Local Business Threatened by Gas Tycoon
West Springfield Car Care, in business for 10 years, faces sudden eviction; customers, community, local government officials fighting back.
West Springfield Car Care is a locally owned small business that has served the community for over a decade. On a Friday in June, owner Brent Roberts received an eviction notice telling him he had to be out by 5 p.m. the following Monday.
The notice came from Capitol Petroleum Group (CPG), based in Springfield. Owned by Eyob "Joe" Mamo, CPG and its affiliates currently own, operate or supply more than 200 retail sites in the metropolitan D.C. region and in the three New York boroughs of Manhattan, Queens, and the Bronx, according to the company's web site.
Roberts' attorneys were able to stay the immediate eviction, but a second notice soon followed with a July 20 deadline.
"We have a successful business with a loyal customer base of 11,000 people," said Roberts. "I don't know why they are pushing us out for no reason, when we've served the community for the last 12 years."
Roberts bought the business in 2000, with a contract with Exxon Mobil. In 2009, Exxon Mobil transferred the contract to Capitol Petroleum. The contract was renewed in 2009, and it included a five-year extension, which began in March 2012. Roberts said CPG is using a loophole to break the contract.
Burke Patch has attempted to contact Capitol Petroleum Group for comment, but as of Sunday, July 8, at 9 p.m., we had not yet received a response.
Government officials have taken up the call. Sen. Dave Marsden (D-37th) wrote on Facebook that he plans to be "in touch with the Capitol Petroleum Group to discuss their plans for this great local business. Our small businesses know the community the best, and it would be a great loss to all of us if West Springfield Car Care was to close."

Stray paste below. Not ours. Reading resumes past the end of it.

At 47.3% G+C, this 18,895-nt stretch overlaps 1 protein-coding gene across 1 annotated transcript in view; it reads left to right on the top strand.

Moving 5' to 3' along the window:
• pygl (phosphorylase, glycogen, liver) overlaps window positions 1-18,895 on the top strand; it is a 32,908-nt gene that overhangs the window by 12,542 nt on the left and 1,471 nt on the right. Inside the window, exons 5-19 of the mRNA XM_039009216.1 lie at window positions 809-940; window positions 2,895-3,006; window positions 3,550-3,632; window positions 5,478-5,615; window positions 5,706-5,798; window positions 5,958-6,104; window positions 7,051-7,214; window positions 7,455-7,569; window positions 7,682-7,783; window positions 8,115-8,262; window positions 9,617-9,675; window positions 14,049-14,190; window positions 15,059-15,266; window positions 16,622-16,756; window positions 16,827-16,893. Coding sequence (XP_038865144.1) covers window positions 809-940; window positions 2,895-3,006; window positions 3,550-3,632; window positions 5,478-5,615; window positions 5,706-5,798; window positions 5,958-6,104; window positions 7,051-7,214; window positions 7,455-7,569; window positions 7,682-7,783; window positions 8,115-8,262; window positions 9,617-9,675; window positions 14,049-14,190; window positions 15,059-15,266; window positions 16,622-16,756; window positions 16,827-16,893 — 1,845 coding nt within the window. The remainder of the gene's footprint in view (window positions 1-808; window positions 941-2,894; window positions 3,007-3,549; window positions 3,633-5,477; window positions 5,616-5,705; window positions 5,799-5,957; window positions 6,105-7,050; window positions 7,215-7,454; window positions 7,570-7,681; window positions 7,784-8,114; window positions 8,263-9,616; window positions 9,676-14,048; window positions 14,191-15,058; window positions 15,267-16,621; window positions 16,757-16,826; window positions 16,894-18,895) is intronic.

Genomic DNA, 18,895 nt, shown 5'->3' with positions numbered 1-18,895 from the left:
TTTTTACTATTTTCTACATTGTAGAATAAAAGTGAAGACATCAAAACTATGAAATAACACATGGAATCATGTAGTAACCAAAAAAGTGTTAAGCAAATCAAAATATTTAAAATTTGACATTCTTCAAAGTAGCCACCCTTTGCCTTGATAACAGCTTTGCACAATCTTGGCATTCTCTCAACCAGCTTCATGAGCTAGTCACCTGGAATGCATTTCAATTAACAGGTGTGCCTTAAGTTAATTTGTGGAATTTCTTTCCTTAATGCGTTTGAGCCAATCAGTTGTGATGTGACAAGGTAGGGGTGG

"West Springfield Car Care has been a pillar of the West Springfield community for years," said Springfield District Supervisor Pat Herrity. "The guys there do a great job and are extremely well known for the excellent service they provide their customers, and their generosity to our local youth sports teams and community groups," he said. "I have heard from many constituents in the community about the pending closure, and I will continue to do what I can to see it worked out so they can stay at this location.”
This is not the first time Mamo has angered local owners and communities.
In 2009, Exxon Mobil asked a federal court to dismiss a lawsuit filed by dealers wishing to block the assignment of their station franchises to "jobbers." A jobber is a petroleum marketer (person or company) that purchases quantities of refined fuel directly from refining companies.
The list of jobbers in the lawsuit included Mamo. Mamo’s company purchased properties, including locations in D.C., Maryland and Virginia, as part of a bigger deal with Exxon, in which Exxon assigned Mamo exclusive rights to supply the stations with Exxon-branded gasoline. Station operators argue this prevents them from shopping around for cheaper prices, and means they have to pass along the higher cost to customers.
According to New England Service Station and Auto Repair Association (NESSARA) Newsbrief Fall 2009, Vol. 2, page 5, "ExxonMobil sold the outlets to Mamo to settle a race discrimination lawsuit with the Ethiopia-born jobber."
After the acquisition by CPG, several independent operators of Exxon Mobil stations in D.C. sued Exxon and Mamo, arguing they should have been given first-refusal rights to purchase their stations, according to Washington City Paper. "They say they have also offered to purchase the stations from CPG. But they say Mamo has rebuffed their overtures," reported the paper.
"West Springfield Car Care is a business that caters to people's needs," said Springfield resident Robert Layne as he waited for his car at the shop. "Brent and his crew have excellent knowledge and are so honest it makes people come here."
West Springfield Car Care employees nine people. Roberts fears what the loss of their jobs will mean for their families. "I hope Capitol Petroleum will at least honor our lease," said Roberts. "That would give us until 2017—ample time to keep our business going as we find another location."